MMR vacination rates finally recovered from Wakefield scandal
MMR vaccine uptake rates have finally recovered from the Dr Wakefield autism scandal as new figures show more than nine in ten now have the jab- the highest in 14 years.More children are now being vaccinated against measles, mumps and rubella than at any time since 1997/8, new data shows.
Uptake rates plummeted following the publication in 1998 of a study suggesting the MMR jab was linked to autism and bowel conditions by Dr Andrew Wakefield who then worked at the Royal Free Hospital in London.
At its lowest, in 2003/4, fewer than eight in ten children were vaccinated but in some areas less than half of children received the jab.
The research has since been discredited and formally withdrawn by The Lancet medical journal, while Dr Wakefield has been struck off the medical register by the General Medical Council for unethical and inappropriate research practices relating to the study.
Figures released by the Health and Social Care Information Centre in MMR vaccine: coverage for young children by age two at highest level in 14 years show that the number of children having had their first dose of MMR by their second birthday was 91.2 per cent last year. This is the highest level recorded since 1997/8.
MMR uptake rates were the highest ever in 1995/6 when 91.8 per cent of children received the jab.
However even these levels fall short of the recommendation from the World Health Organisation that 95 per cent of children receive the jab to provide ‘herd immunity’ in which a critical mass of the population have been immunised to stop outbreaks of the diseases and protect vulnerable children who cannot have the jab.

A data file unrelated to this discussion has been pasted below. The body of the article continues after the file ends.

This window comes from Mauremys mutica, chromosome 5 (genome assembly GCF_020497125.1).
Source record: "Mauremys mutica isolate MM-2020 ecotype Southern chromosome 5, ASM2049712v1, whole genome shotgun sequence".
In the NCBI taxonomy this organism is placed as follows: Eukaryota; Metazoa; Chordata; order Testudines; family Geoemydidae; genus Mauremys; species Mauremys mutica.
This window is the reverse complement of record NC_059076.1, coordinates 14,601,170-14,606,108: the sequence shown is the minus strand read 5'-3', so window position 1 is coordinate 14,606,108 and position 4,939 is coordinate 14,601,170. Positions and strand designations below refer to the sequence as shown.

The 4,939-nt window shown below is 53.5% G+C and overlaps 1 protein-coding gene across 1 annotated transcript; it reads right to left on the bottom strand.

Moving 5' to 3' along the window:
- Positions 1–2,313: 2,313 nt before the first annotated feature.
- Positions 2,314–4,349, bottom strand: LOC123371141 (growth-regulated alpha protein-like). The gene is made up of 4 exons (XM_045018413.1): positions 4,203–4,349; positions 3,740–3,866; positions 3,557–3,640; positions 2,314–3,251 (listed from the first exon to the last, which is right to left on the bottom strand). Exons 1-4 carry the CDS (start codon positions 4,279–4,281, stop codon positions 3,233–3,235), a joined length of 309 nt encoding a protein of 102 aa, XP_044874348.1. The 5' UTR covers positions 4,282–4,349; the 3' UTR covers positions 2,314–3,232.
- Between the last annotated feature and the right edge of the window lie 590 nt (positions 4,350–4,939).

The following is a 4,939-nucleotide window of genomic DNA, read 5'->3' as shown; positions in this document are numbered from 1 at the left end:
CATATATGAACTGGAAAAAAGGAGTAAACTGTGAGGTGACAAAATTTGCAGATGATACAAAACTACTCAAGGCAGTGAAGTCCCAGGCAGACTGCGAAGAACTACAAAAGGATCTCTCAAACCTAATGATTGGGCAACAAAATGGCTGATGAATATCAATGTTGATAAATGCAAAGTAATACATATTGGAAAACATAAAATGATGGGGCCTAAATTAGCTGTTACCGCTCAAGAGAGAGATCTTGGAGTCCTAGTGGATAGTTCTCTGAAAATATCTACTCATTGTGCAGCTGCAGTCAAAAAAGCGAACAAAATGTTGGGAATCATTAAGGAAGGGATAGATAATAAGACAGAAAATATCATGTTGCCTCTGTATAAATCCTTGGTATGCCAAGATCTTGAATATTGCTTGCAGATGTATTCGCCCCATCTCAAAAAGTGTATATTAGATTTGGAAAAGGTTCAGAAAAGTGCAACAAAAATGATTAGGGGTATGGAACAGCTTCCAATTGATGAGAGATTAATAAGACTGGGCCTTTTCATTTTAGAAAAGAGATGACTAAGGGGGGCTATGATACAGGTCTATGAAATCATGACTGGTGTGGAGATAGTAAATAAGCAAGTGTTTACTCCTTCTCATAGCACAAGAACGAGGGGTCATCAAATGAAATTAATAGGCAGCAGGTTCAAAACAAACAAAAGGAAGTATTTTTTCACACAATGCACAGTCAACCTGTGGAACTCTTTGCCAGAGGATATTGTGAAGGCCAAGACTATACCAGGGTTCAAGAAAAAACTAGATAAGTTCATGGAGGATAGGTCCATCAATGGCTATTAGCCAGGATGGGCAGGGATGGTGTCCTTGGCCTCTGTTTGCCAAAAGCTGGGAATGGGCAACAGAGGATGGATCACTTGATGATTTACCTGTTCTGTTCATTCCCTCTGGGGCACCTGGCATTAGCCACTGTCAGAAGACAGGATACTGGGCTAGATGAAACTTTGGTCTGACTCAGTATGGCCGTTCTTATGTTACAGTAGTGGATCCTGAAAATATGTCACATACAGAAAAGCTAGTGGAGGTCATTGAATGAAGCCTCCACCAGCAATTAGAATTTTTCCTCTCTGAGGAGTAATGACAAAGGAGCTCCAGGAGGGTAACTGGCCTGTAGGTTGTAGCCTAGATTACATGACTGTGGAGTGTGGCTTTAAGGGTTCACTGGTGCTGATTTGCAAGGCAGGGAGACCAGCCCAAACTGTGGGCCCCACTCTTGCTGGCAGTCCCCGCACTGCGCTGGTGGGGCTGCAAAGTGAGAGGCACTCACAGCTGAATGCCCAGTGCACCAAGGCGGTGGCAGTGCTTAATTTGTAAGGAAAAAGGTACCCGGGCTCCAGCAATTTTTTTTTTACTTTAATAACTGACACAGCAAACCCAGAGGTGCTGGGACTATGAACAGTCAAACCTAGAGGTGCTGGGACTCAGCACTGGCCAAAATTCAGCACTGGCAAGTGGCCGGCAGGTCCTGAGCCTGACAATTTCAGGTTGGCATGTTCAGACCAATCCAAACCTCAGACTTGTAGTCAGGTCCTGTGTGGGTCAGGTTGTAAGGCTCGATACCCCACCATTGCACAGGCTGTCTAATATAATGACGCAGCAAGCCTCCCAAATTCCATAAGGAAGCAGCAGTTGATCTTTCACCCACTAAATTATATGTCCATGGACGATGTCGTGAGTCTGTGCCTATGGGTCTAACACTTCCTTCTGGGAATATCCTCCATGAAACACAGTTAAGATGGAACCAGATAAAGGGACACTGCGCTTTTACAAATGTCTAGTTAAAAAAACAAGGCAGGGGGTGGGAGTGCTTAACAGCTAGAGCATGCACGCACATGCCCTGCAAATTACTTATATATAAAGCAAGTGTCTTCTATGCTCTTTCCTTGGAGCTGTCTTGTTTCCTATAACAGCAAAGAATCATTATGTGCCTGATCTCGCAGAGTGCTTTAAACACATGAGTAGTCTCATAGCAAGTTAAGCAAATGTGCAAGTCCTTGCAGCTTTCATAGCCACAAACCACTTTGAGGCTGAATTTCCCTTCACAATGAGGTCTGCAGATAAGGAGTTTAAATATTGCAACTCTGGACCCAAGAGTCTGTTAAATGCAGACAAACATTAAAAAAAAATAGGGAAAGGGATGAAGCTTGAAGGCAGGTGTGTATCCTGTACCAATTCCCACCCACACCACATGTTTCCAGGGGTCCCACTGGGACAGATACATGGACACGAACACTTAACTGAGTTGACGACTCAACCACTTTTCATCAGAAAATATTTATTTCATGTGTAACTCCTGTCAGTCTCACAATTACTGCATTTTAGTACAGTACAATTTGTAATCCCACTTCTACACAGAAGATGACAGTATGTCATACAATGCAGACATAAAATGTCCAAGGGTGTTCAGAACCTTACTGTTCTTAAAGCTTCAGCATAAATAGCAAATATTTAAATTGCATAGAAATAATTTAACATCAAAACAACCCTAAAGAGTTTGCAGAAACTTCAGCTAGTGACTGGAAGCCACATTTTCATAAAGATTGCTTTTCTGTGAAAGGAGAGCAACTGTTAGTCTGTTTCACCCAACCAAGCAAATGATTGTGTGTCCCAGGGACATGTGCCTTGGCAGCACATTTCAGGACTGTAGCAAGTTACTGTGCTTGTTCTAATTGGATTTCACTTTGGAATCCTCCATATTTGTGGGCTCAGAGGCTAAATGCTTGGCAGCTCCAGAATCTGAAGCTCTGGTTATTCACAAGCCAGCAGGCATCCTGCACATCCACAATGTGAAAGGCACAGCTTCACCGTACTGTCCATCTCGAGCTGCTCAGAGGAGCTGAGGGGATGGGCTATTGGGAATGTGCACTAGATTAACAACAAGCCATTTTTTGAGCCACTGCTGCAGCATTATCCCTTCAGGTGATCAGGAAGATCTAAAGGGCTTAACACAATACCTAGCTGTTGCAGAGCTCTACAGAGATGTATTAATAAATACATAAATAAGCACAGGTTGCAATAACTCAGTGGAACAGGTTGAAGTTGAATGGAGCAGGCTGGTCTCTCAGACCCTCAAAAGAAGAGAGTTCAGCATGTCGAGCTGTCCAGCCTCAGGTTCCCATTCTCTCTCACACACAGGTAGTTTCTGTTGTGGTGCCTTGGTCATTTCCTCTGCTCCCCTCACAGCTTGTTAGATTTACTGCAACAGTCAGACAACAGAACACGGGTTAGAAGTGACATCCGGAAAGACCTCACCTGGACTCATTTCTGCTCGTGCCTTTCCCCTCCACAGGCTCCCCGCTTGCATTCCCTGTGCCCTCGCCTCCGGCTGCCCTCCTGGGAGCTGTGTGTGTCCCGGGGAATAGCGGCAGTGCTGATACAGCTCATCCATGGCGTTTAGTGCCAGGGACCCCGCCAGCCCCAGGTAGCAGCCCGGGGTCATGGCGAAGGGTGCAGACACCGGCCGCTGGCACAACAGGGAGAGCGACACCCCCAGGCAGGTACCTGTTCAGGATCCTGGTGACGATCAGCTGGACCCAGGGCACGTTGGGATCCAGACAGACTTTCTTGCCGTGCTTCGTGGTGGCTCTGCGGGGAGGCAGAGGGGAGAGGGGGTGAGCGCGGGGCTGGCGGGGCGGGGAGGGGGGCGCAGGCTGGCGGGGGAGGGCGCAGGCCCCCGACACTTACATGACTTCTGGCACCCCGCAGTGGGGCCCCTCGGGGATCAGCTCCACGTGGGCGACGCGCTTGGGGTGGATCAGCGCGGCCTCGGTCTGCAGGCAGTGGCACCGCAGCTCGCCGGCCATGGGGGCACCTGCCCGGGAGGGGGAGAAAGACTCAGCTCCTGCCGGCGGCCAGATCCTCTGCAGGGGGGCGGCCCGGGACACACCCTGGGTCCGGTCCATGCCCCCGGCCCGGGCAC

Coverage improved in all regions of England with the highest rates in South Central area with 93.5 per cent uptake compared to the lowest in London with 86.1 per cent.
Children receive one dose of MMR at around 12 or 13 months of age and then a second between the ages of three and five years.
Uptake rates also rose for the five in one jab given to small babies from 94.2 per cent in 2010/11 to 94.7 per cent last year.
Coverage for the pneumococcal vaccine which protects against a range of bacteria that can cause ear infections, blood poisoning, pneumonia and some forms of meningitis, also passed 90 per cent for the first time.
Official figures from the Health Protection Agency show there were 112 cases of measles in 1996, along with 94 cases of mumps and 3922 cases of rubella in England and Wales.
There was a mumps epidemic in the mid-200s with cases peaking in 2005 at 43,378, meanwhile measles cases rose to 1370 in 2008 and there is still an ongoing outbreak in Liverpool.
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